The footpath crosses a couple of fields, muddy today like most of the fields we have crossed  before coming to the road at the mill.
Waren Mill is ancient, a plaque on the wall says it had links to Bamburgh Castle and gets its first mention in 1187. originally water powered it started to use steam in 1819. being close to Budle Bay it could import coal and export milled grain. It finally closed as a mill in 1984 and is now a block of flats, sorry, luxury apartments.
                                                    Waren Mill
                              Budle Bay on a grey day with the tide out and lots of ducks on the mudflats. North of Budle Bay on Ross Sands there is a Naturist Beach, probably too cold for that today! And beyond that are two stone built Navigation Towers, 500 feet apart, built between 1820 and 1840.
Navigation towers north of Budle Bay. They are 500 feet apart. I have tried to explain to my wife that this can not be exact because it is  continuous and not discrete but she says I am being silly.

Just beyond the hamlet we went through a gate onto the shore and walked along the soft sand for a couple of miles before we came to a derelict pier which made a fine shelter against the cold north west wind. We declared a Herbie Spot.
    A bit low on treats today, almond slices, flapjacks from www.cakepoppins.co.uk and chocolate and beetroot muffins from Mrs A. There are still some who will not join in the exchange of goods. Shame on them.
Break over we continued along the beach, rounding Budle Point  and passing the light at Blackrocks Point. Stag Rock is nearby, so called, according to Brian in a long rambling tale, because it was painted in the days of King Arthur bu Lancelot when, on his wedding eve, he invented the stag party.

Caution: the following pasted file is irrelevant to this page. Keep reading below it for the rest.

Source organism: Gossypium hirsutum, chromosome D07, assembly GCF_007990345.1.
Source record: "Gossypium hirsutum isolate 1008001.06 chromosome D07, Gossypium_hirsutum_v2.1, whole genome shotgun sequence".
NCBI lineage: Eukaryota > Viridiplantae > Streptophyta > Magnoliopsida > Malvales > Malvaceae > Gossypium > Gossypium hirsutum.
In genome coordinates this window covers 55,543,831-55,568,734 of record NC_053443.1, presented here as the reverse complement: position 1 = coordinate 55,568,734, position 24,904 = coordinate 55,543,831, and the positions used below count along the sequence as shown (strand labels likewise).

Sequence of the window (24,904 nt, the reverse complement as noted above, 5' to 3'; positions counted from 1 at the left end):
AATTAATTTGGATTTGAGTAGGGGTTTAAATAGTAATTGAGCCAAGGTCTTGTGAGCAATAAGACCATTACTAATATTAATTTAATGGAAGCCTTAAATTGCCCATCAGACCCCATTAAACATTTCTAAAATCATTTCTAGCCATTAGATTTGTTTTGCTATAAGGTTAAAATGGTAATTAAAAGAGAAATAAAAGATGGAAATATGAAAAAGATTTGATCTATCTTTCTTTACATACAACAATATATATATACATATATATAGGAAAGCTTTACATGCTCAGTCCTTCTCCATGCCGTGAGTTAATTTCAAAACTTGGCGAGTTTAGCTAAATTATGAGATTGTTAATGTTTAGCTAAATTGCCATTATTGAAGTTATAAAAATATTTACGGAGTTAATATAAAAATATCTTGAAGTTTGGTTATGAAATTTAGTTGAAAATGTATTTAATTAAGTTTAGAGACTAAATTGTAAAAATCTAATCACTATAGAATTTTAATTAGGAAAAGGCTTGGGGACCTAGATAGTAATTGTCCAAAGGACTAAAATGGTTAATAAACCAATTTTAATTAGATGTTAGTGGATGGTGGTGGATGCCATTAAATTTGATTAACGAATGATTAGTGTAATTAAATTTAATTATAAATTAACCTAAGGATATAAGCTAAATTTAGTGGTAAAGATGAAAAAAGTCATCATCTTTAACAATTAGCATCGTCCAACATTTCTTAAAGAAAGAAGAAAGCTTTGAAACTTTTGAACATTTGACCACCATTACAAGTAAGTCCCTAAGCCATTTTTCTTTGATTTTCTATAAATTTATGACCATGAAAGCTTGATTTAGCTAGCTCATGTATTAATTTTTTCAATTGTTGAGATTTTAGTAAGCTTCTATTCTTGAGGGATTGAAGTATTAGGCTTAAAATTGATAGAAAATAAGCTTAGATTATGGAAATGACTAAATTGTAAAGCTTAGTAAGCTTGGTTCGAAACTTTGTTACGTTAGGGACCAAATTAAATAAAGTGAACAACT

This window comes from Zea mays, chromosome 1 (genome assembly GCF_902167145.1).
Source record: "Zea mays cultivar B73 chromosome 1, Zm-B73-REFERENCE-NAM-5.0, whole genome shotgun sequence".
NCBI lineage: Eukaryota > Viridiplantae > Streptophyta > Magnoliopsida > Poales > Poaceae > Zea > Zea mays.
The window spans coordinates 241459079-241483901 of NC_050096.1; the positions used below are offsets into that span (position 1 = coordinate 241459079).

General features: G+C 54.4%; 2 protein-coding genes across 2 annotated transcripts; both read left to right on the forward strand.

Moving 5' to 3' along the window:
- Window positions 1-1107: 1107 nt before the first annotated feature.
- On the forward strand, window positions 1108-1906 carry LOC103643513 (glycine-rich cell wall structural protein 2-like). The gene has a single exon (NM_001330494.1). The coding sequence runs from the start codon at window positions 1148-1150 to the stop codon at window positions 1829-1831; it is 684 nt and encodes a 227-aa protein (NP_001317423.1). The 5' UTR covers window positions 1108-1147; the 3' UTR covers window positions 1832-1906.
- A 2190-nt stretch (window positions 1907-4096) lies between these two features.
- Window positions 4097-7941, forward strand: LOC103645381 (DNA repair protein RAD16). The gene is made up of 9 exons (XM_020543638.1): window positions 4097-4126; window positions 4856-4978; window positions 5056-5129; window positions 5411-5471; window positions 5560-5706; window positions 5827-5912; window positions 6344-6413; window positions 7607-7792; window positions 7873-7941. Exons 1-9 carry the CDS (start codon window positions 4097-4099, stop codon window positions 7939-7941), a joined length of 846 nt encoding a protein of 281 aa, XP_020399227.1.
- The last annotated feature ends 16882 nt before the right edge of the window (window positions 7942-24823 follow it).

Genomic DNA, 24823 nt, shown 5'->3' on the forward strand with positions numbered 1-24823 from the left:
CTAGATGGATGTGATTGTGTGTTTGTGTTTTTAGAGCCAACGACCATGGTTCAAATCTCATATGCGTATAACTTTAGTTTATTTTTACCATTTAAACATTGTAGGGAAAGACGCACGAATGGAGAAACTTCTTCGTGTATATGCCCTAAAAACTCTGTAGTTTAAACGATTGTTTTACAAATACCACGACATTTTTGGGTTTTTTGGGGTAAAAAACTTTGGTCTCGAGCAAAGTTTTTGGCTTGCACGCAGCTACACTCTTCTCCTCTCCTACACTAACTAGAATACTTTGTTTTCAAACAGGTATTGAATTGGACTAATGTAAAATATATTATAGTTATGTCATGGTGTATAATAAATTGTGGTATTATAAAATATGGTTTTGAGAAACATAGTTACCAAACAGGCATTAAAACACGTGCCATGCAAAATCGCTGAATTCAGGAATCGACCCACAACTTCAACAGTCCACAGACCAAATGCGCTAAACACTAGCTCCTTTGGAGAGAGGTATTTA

The light at Blackrock Point
                             An early work by Sir Lancelot, impressionist style and minimalist in use of colour.
Rounding the point we came to the finest looking castle in Britain if not Europe, Bamburgh.
It has ancient foundations and a Norman Keep. It featured in a recent film of Macbeth and had a magnificent mountain painted in digitally behind it. The film was pretty good, the Scottish soldiers looked ill throven and badly dressed, not a Hollywood quif between them.
                                    Bamburgh Castle, Northumberland. Built on the Whin Sill it was a Saxon Fort, a Norman Keep and a film star.
Passing the castle  we continued on the beach all the way into Seahouses where, having changed, we refreshed ourselves at the Olde Ship Inn which had a variety of beers, Speckled Hen, Directors, Theakstons, Farne Island and the cheeriest bar maid we have seen in years. Very much a locals pub, be careful where you sit.
Not a bad day for the birders, ducks, waders and a kestrel, but it was a windy day, best stay in your nest lads. Harry and Brian spotted the bird of the blog though, a little auk.
Little Auk, nothing like the big ones in "Lord of the Rings"


                                     The Olde Ship Inn, Seahouses.
The Matrix MMXV  YYYYY
                                                                        steps                         miles

LIDL 3D                                                        21405                        8
Nakosite                                                         21316                        9.0
Dave's LIDL 3D                                            19205                        9.4
""        USB                                                    18716                        9.15
Nakosite                                                         18611                        9.10
etrex                                                                                                  9.3
John C                                                                                               9.44
Brian                                                                                                 9.1
Settle for 9.2